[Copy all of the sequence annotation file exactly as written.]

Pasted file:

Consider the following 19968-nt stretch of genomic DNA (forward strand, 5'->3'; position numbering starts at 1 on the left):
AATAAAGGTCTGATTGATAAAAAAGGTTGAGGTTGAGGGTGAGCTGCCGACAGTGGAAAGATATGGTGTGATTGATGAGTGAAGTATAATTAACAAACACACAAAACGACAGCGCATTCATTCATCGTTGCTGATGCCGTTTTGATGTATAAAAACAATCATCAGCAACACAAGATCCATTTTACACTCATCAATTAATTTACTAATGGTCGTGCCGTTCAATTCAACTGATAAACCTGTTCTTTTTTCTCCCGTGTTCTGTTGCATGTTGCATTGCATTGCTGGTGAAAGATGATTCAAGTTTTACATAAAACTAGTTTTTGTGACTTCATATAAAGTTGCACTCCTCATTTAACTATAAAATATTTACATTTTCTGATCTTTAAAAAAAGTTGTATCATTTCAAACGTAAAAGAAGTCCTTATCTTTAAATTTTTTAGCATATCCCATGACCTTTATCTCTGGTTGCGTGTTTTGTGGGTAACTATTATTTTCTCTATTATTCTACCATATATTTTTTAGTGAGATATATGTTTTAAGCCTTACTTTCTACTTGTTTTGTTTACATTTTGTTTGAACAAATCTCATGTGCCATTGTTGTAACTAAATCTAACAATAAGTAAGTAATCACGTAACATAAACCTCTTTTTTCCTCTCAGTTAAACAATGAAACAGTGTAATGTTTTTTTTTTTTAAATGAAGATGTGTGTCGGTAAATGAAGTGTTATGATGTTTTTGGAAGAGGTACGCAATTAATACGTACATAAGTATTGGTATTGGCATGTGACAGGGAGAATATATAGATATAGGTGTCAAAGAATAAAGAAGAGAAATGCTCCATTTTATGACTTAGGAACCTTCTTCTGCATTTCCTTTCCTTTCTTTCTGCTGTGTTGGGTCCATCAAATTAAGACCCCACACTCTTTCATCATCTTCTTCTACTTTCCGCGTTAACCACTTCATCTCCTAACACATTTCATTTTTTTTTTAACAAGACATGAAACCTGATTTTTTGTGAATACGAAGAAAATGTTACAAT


Consider the following 19968-nt stretch of genomic DNA (forward strand, 5'->3'; position numbering starts at 1 on the left):
AATAAAGGTCTGATTGATAAAAAAGGTTGAGGTTGAGGGTGAGCTGCCGACAGTGGAAAGATATGGTGTGATTGATGAGTGAAGTATAATTAACAAACACACAAAACGACAGCGCATTCATTCATCGTTGCTGATGCCGTTTTGATGTATAAAAACAATCATCAGCAACACAAGATCCATTTTACACTCATCAATTAATTTACTAATGGTCGTGCCGTTCAATTCAACTGATAAACCTGTTCTTTTTTCTCCCGTGTTCTGTTGCATGTTGCATTGCATTGCTGGTGAAAGATGATTCAAGTTTTACATAAAACTAGTTTTTGTGACTTCATATAAAGTTGCACTCCTCATTTAACTATAAAATATTTACATTTTCTGATCTTTAAAAAAAGTTGTATCATTTCAAACGTAAAAGAAGTCCTTATCTTTAAATTTTTTAGCATATCCCATGACCTTTATCTCTGGTTGCGTGTTTTGTGGGTAACTATTATTTTCTCTATTATTCTACCATATATTTTTTAGTGAGATATATGTTTTAAGCCTTACTTTCTACTTGTTTTGTTTACATTTTGTTTGAACAAATCTCATGTGCCATTGTTGTAACTAAATCTAACAATAAGTAAGTAATCACGTAACATAAACCTCTTTTTTCCTCTCAGTTAAACAATGAAACAGTGTAATGTTTTTTTTTTTTAAATGAAGATGTGTGTCGGTAAATGAAGTGTTATGATGTTTTTGGAAGAGGTACGCAATTAATACGTACATAAGTATTGGTATTGGCATGTGACAGGGAGAATATATAGATATAGGTGTCAAAGAATAAAGAAGAGAAATGCTCCATTTTATGACTTAGGAACCTTCTTCTGCATTTCCTTTCCTTTCTTTCTGCTGTGTTGGGTCCATCAAATTAAGACCCCACACTCTTTCATCATCTTCTTCTACTTTCCGCGTTAACCACTTCATCTCCTAACACATTTCATTTTTTTTTTAACAAGACATGAAACCTGATTTTTTGTGAATACGAAGAAAATGTTACAAT